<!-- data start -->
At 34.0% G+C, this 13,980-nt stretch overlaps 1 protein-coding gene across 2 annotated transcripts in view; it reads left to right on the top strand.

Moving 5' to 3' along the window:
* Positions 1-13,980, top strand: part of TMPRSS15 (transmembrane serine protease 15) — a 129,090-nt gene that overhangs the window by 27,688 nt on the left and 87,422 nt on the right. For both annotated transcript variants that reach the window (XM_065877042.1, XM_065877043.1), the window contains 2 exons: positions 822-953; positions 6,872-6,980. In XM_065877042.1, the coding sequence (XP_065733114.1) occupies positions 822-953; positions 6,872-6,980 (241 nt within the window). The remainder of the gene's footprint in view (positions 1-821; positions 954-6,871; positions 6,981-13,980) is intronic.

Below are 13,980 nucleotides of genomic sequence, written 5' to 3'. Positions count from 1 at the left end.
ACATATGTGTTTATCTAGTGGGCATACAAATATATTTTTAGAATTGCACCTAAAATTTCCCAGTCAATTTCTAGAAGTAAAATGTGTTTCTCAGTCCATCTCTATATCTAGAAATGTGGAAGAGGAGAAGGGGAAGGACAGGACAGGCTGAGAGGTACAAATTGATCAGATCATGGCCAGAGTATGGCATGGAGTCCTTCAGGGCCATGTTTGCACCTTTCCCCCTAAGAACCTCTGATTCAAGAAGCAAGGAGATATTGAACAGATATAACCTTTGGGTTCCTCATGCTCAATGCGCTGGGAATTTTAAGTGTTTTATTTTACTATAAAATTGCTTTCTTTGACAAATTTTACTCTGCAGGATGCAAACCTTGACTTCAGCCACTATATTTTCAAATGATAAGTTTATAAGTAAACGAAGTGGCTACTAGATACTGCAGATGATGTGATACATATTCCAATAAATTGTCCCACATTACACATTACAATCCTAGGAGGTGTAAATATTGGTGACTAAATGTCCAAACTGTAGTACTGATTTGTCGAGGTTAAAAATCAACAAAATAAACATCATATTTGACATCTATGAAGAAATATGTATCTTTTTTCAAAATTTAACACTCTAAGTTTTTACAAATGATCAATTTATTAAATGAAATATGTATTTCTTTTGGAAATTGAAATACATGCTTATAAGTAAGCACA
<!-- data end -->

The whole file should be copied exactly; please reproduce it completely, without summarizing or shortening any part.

At 34.0% G+C, this 13,980-nt stretch overlaps 1 protein-coding gene across 2 annotated transcripts in view; it reads left to right on the top strand.

Moving 5' to 3' along the window:
* Positions 1-13,980, top strand: part of TMPRSS15 (transmembrane serine protease 15) — a 129,090-nt gene that overhangs the window by 27,688 nt on the left and 87,422 nt on the right. For both annotated transcript variants that reach the window (XM_065877042.1, XM_065877043.1), the window contains 2 exons: positions 822-953; positions 6,872-6,980. In XM_065877042.1, the coding sequence (XP_065733114.1) occupies positions 822-953; positions 6,872-6,980 (241 nt within the window). The remainder of the gene's footprint in view (positions 1-821; positions 954-6,871; positions 6,981-13,980) is intronic.

Below are 13,980 nucleotides of genomic sequence, written 5' to 3'. Positions count from 1 at the left end.
ACATATGTGTTTATCTAGTGGGCATACAAATATATTTTTAGAATTGCACCTAAAATTTCCCAGTCAATTTCTAGAAGTAAAATGTGTTTCTCAGTCCATCTCTATATCTAGAAATGTGGAAGAGGAGAAGGGGAAGGACAGGACAGGCTGAGAGGTACAAATTGATCAGATCATGGCCAGAGTATGGCATGGAGTCCTTCAGGGCCATGTTTGCACCTTTCCCCCTAAGAACCTCTGATTCAAGAAGCAAGGAGATATTGAACAGATATAACCTTTGGGTTCCTCATGCTCAATGCGCTGGGAATTTTAAGTGTTTTATTTTACTATAAAATTGCTTTCTTTGACAAATTTTACTCTGCAGGATGCAAACCTTGACTTCAGCCACTATATTTTCAAATGATAAGTTTATAAGTAAACGAAGTGGCTACTAGATACTGCAGATGATGTGATACATATTCCAATAAATTGTCCCACATTACACATTACAATCCTAGGAGGTGTAAATATTGGTGACTAAATGTCCAAACTGTAGTACTGATTTGTCGAGGTTAAAAATCAACAAAATAAACATCATATTTGACATCTATGAAGAAATATGTATCTTTTTTCAAAATTTAACACTCTAAGTTTTTACAAATGATCAATTTATTAAATGAAATATGTATTTCTTTTGGAAATTGAAATACATGCTTATAAGTAAGCACA